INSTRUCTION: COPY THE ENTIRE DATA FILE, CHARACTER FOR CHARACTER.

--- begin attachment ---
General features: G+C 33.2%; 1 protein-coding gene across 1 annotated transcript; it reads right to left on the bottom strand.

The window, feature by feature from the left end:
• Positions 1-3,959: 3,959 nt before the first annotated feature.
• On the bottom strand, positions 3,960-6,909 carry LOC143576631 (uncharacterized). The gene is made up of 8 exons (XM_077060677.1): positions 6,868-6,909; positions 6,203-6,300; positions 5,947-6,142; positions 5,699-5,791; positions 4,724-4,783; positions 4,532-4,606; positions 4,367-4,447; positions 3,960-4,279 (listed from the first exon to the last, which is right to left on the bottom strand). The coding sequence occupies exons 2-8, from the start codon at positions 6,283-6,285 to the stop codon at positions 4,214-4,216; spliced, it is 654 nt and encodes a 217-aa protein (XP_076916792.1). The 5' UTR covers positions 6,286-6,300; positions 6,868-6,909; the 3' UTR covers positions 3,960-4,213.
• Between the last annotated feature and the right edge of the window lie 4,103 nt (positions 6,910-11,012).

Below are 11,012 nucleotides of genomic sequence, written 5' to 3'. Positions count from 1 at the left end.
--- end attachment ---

General features: G+C 33.2%; 1 protein-coding gene across 1 annotated transcript; it reads right to left on the bottom strand.

The window, feature by feature from the left end:
• Positions 1-3,959: 3,959 nt before the first annotated feature.
• On the bottom strand, positions 3,960-6,909 carry LOC143576631 (uncharacterized). The gene is made up of 8 exons (XM_077060677.1): positions 6,868-6,909; positions 6,203-6,300; positions 5,947-6,142; positions 5,699-5,791; positions 4,724-4,783; positions 4,532-4,606; positions 4,367-4,447; positions 3,960-4,279 (listed from the first exon to the last, which is right to left on the bottom strand). The coding sequence occupies exons 2-8, from the start codon at positions 6,283-6,285 to the stop codon at positions 4,214-4,216; spliced, it is 654 nt and encodes a 217-aa protein (XP_076916792.1). The 5' UTR covers positions 6,286-6,300; positions 6,868-6,909; the 3' UTR covers positions 3,960-4,213.
• Between the last annotated feature and the right edge of the window lie 4,103 nt (positions 6,910-11,012).

Below are 11,012 nucleotides of genomic sequence, written 5' to 3'. Positions count from 1 at the left end.